This resonated with me, since Ron’s essentially asking us to look for norm-variance – something which I have coined and written about before.
3. Think in blueprints
This is the core part of breaking down good work – trying to find the structure and principles which underpin its creation.
Nearly every example you admire was developed using a blueprint: chefs utilize recipes, writers employ outlines, web designers work off site maps. Instead of attempting to re-create a fully realized work, inject a level of abstraction and draft a high-level outline. By working backward and crafting a blueprint, you will find patterns that demystify complex works.
Reverse outlining is traditional outlining’s sneakier, more provocative cousin. It doesn’t involve listing the important arguments you intend to include in the future. Rather, it entails working backward and outlining the major points contained within a completed piece.
It works because it prompts us to do something unnatural: take in the entirety of a piece all at once. That’s vastly different from the way we typically experience a creative work. When we read a book or watch a movie, we can’t help but focus on a small sliver of the performance—the scene unfolding in one particular moment.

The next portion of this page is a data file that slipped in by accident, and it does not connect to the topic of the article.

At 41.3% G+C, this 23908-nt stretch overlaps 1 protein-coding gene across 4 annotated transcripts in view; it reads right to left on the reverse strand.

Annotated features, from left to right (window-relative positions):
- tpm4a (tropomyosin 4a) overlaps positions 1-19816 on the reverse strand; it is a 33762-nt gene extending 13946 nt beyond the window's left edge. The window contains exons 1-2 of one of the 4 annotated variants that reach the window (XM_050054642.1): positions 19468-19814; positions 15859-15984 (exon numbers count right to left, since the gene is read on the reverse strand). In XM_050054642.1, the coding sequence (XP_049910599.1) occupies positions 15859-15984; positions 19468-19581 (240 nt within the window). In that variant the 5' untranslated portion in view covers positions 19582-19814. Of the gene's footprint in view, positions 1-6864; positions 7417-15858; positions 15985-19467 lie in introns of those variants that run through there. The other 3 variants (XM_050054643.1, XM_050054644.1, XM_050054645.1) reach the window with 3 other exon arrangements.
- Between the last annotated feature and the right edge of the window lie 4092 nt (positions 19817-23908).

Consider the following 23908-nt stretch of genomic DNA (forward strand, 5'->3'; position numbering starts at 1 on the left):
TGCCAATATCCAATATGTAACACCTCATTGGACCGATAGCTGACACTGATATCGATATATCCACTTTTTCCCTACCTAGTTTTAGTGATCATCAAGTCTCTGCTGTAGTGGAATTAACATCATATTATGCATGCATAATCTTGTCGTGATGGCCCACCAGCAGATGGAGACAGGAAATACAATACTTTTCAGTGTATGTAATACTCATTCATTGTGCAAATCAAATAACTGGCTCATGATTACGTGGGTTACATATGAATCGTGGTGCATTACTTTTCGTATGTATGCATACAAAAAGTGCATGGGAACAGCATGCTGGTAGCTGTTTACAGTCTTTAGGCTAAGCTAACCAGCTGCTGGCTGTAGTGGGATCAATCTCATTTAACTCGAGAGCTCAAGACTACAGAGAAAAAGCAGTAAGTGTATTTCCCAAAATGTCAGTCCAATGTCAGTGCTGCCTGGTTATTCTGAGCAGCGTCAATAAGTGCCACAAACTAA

We can finally stop staring at the brushstrokes and textures and cracks, take a few steps back, and admire the complete canvas.
The Pyramid Principle is a great tool to use if you’d like to create a reverse outline. Here’s the e-book that I created with examples of how this can be applied to speeches, presentations etc.
Finally he cautions us to take inspiration from others’ work, but give it our own unique twist:
The right question, therefore, is not “How do I write like Malcolm Gladwell?” It’s “How do I take Gladwell’s formula and make it my own?”
I’ve written about the importance of reflection for knowledge workers. This book suggests journalling as a technique to reflect on your learnings more deliberately.